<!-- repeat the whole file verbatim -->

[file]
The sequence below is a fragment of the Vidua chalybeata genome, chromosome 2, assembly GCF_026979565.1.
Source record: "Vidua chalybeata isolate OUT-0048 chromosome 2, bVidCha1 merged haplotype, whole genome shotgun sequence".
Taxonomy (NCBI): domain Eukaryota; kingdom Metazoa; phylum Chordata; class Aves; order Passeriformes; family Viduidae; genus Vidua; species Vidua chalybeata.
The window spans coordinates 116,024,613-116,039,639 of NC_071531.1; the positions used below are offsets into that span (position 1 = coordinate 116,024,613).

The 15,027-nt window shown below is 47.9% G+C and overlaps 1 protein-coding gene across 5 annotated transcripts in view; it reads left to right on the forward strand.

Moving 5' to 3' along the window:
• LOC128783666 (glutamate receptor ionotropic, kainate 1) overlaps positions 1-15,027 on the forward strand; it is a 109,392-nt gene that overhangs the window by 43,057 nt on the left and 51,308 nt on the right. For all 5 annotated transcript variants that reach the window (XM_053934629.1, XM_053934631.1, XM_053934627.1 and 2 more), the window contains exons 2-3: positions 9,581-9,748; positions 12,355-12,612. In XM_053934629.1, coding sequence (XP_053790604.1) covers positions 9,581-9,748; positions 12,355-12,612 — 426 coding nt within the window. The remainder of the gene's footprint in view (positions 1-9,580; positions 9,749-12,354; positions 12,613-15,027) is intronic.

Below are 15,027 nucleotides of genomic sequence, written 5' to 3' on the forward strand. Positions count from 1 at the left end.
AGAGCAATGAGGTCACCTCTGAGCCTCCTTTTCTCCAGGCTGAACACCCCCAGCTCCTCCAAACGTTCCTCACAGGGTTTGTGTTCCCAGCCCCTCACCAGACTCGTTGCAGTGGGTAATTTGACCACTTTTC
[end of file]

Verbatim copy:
The sequence below is a fragment of the Vidua chalybeata genome, chromosome 2, assembly GCF_026979565.1.
Source record: "Vidua chalybeata isolate OUT-0048 chromosome 2, bVidCha1 merged haplotype, whole genome shotgun sequence".
Taxonomy (NCBI): domain Eukaryota; kingdom Metazoa; phylum Chordata; class Aves; order Passeriformes; family Viduidae; genus Vidua; species Vidua chalybeata.
The window spans coordinates 116,024,613-116,039,639 of NC_071531.1; the positions used below are offsets into that span (position 1 = coordinate 116,024,613).

The 15,027-nt window shown below is 47.9% G+C and overlaps 1 protein-coding gene across 5 annotated transcripts in view; it reads left to right on the forward strand.

Moving 5' to 3' along the window:
• LOC128783666 (glutamate receptor ionotropic, kainate 1) overlaps positions 1-15,027 on the forward strand; it is a 109,392-nt gene that overhangs the window by 43,057 nt on the left and 51,308 nt on the right. For all 5 annotated transcript variants that reach the window (XM_053934629.1, XM_053934631.1, XM_053934627.1 and 2 more), the window contains exons 2-3: positions 9,581-9,748; positions 12,355-12,612. In XM_053934629.1, coding sequence (XP_053790604.1) covers positions 9,581-9,748; positions 12,355-12,612 — 426 coding nt within the window. The remainder of the gene's footprint in view (positions 1-9,580; positions 9,749-12,354; positions 12,613-15,027) is intronic.

Below are 15,027 nucleotides of genomic sequence, written 5' to 3' on the forward strand. Positions count from 1 at the left end.
AGAGCAATGAGGTCACCTCTGAGCCTCCTTTTCTCCAGGCTGAACACCCCCAGCTCCTCCAAACGTTCCTCACAGGGTTTGTGTTCCCAGCCCCTCACCAGACTCGTTGCAGTGGGTAATTTGACCACTTTTC